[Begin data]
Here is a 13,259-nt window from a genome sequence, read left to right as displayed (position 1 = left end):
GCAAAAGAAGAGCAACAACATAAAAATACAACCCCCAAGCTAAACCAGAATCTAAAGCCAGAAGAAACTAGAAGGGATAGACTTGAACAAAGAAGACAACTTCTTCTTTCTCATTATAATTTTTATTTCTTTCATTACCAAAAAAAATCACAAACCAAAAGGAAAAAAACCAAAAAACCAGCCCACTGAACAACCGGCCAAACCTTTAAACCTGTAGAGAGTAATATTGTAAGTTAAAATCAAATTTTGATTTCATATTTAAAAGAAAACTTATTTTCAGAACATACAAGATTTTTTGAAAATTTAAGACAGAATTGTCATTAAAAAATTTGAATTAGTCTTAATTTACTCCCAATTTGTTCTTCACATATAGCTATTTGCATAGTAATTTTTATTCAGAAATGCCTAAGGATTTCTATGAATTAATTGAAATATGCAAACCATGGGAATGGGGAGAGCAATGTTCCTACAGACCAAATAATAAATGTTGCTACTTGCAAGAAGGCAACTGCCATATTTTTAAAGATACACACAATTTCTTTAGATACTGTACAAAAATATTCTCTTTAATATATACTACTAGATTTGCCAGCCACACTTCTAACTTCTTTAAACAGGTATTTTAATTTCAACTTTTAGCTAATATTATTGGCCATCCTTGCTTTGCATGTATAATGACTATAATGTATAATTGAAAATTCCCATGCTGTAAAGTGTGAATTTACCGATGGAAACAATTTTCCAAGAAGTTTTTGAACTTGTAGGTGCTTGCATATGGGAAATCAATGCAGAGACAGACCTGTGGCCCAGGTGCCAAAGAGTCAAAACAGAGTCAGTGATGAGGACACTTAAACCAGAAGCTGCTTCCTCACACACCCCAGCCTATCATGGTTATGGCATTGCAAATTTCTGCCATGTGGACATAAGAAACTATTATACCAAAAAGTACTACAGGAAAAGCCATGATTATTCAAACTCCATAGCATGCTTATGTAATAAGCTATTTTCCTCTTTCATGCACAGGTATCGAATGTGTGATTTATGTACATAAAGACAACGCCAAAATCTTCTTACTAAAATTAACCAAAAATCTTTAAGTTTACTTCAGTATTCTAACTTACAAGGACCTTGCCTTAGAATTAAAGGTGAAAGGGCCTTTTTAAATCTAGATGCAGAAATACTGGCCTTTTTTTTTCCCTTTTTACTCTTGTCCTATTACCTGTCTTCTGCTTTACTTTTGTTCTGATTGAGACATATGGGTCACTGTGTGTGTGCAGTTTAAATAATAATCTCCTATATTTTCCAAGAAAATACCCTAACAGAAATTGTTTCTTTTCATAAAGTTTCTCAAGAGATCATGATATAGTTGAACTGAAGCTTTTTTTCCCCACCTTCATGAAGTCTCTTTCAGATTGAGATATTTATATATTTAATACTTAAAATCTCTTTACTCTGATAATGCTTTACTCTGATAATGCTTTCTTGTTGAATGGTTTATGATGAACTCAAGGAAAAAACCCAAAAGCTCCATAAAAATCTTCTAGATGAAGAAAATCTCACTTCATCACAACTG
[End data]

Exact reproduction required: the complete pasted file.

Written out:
Here is a 13,259-nt window from a genome sequence, read left to right as displayed (position 1 = left end):
GCAAAAGAAGAGCAACAACATAAAAATACAACCCCCAAGCTAAACCAGAATCTAAAGCCAGAAGAAACTAGAAGGGATAGACTTGAACAAAGAAGACAACTTCTTCTTTCTCATTATAATTTTTATTTCTTTCATTACCAAAAAAAATCACAAACCAAAAGGAAAAAAACCAAAAAACCAGCCCACTGAACAACCGGCCAAACCTTTAAACCTGTAGAGAGTAATATTGTAAGTTAAAATCAAATTTTGATTTCATATTTAAAAGAAAACTTATTTTCAGAACATACAAGATTTTTTGAAAATTTAAGACAGAATTGTCATTAAAAAATTTGAATTAGTCTTAATTTACTCCCAATTTGTTCTTCACATATAGCTATTTGCATAGTAATTTTTATTCAGAAATGCCTAAGGATTTCTATGAATTAATTGAAATATGCAAACCATGGGAATGGGGAGAGCAATGTTCCTACAGACCAAATAATAAATGTTGCTACTTGCAAGAAGGCAACTGCCATATTTTTAAAGATACACACAATTTCTTTAGATACTGTACAAAAATATTCTCTTTAATATATACTACTAGATTTGCCAGCCACACTTCTAACTTCTTTAAACAGGTATTTTAATTTCAACTTTTAGCTAATATTATTGGCCATCCTTGCTTTGCATGTATAATGACTATAATGTATAATTGAAAATTCCCATGCTGTAAAGTGTGAATTTACCGATGGAAACAATTTTCCAAGAAGTTTTTGAACTTGTAGGTGCTTGCATATGGGAAATCAATGCAGAGACAGACCTGTGGCCCAGGTGCCAAAGAGTCAAAACAGAGTCAGTGATGAGGACACTTAAACCAGAAGCTGCTTCCTCACACACCCCAGCCTATCATGGTTATGGCATTGCAAATTTCTGCCATGTGGACATAAGAAACTATTATACCAAAAAGTACTACAGGAAAAGCCATGATTATTCAAACTCCATAGCATGCTTATGTAATAAGCTATTTTCCTCTTTCATGCACAGGTATCGAATGTGTGATTTATGTACATAAAGACAACGCCAAAATCTTCTTACTAAAATTAACCAAAAATCTTTAAGTTTACTTCAGTATTCTAACTTACAAGGACCTTGCCTTAGAATTAAAGGTGAAAGGGCCTTTTTAAATCTAGATGCAGAAATACTGGCCTTTTTTTTTCCCTTTTTACTCTTGTCCTATTACCTGTCTTCTGCTTTACTTTTGTTCTGATTGAGACATATGGGTCACTGTGTGTGTGCAGTTTAAATAATAATCTCCTATATTTTCCAAGAAAATACCCTAACAGAAATTGTTTCTTTTCATAAAGTTTCTCAAGAGATCATGATATAGTTGAACTGAAGCTTTTTTTCCCCACCTTCATGAAGTCTCTTTCAGATTGAGATATTTATATATTTAATACTTAAAATCTCTTTACTCTGATAATGCTTTACTCTGATAATGCTTTCTTGTTGAATGGTTTATGATGAACTCAAGGAAAAAACCCAAAAGCTCCATAAAAATCTTCTAGATGAAGAAAATCTCACTTCATCACAACTG